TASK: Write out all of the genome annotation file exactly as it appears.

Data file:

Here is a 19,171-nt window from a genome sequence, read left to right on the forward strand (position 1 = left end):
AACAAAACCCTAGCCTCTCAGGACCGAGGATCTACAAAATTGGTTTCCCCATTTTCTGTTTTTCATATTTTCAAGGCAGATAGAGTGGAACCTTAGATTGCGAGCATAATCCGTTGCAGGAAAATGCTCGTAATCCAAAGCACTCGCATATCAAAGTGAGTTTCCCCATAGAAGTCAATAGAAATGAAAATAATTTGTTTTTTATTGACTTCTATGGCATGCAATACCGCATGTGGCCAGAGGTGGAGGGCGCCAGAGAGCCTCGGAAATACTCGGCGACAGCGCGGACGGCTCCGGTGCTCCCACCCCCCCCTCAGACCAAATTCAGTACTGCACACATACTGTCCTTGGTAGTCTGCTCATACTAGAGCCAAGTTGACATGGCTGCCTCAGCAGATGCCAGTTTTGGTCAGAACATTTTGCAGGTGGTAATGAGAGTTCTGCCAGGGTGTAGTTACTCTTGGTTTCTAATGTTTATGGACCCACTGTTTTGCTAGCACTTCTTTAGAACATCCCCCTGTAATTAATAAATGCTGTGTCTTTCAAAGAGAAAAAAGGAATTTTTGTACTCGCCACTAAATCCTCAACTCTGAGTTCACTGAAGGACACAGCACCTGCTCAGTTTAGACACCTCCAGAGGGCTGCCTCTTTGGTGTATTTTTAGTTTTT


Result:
Here is a 19,171-nt window from a genome sequence, read left to right on the forward strand (position 1 = left end):
AACAAAACCCTAGCCTCTCAGGACCGAGGATCTACAAAATTGGTTTCCCCATTTTCTGTTTTTCATATTTTCAAGGCAGATAGAGTGGAACCTTAGATTGCGAGCATAATCCGTTGCAGGAAAATGCTCGTAATCCAAAGCACTCGCATATCAAAGTGAGTTTCCCCATAGAAGTCAATAGAAATGAAAATAATTTGTTTTTTATTGACTTCTATGGCATGCAATACCGCATGTGGCCAGAGGTGGAGGGCGCCAGAGAGCCTCGGAAATACTCGGCGACAGCGCGGACGGCTCCGGTGCTCCCACCCCCCCCTCAGACCAAATTCAGTACTGCACACATACTGTCCTTGGTAGTCTGCTCATACTAGAGCCAAGTTGACATGGCTGCCTCAGCAGATGCCAGTTTTGGTCAGAACATTTTGCAGGTGGTAATGAGAGTTCTGCCAGGGTGTAGTTACTCTTGGTTTCTAATGTTTATGGACCCACTGTTTTGCTAGCACTTCTTTAGAACATCCCCCTGTAATTAATAAATGCTGTGTCTTTCAAAGAGAAAAAAGGAATTTTTGTACTCGCCACTAAATCCTCAACTCTGAGTTCACTGAAGGACACAGCACCTGCTCAGTTTAGACACCTCCAGAGGGCTGCCTCTTTGGTGTATTTTTAGTTTTT